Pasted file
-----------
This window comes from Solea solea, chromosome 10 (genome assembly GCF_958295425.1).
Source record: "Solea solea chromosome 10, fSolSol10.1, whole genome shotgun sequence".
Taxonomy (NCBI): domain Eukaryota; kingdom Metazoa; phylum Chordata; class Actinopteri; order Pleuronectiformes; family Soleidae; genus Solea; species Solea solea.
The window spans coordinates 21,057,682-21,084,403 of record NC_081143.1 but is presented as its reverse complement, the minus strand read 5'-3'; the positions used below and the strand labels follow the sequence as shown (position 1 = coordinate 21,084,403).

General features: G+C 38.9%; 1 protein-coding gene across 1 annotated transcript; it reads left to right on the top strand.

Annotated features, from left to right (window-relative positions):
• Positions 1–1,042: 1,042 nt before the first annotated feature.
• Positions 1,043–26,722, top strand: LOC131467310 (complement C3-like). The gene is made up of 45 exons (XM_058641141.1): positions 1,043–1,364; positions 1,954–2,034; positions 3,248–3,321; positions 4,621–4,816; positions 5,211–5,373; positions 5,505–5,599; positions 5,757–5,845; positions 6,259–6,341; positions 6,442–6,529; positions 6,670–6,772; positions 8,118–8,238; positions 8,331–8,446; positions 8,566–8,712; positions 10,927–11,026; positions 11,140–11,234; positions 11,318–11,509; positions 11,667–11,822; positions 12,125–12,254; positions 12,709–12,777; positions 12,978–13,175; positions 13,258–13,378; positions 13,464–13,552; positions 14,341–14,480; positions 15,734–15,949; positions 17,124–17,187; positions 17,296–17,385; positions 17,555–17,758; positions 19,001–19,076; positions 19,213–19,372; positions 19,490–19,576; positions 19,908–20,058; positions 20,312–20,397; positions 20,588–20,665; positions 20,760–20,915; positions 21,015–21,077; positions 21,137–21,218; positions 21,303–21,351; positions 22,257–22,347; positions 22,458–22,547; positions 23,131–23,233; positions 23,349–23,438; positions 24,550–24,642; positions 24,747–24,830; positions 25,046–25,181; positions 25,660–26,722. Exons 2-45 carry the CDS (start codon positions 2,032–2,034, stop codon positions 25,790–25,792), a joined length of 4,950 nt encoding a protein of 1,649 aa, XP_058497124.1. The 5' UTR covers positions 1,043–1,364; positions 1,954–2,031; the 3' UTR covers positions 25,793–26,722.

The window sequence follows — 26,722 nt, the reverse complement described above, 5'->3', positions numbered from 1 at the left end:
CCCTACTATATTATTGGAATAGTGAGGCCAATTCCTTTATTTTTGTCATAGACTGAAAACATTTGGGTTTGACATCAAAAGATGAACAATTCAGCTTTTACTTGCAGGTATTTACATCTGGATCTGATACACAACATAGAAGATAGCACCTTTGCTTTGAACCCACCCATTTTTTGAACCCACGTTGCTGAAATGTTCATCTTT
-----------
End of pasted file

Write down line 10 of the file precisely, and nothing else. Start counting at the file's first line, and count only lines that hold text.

CCCTACTATATTATTGGAATAGTGAGGCCAATTCCTTTATTTTTGTCATAGACTGAAAACATTTGGGTTTGACATCAAAAGATGAACAATTCAGCTTTTACTTGCAGGTATTTACATCTGGATCTGATACACAACATAGAAGATAGCACCTTTGCTTTGAACCCACCCATTTTTTGAACCCACGTTGCTGAAATGTTCATCTTT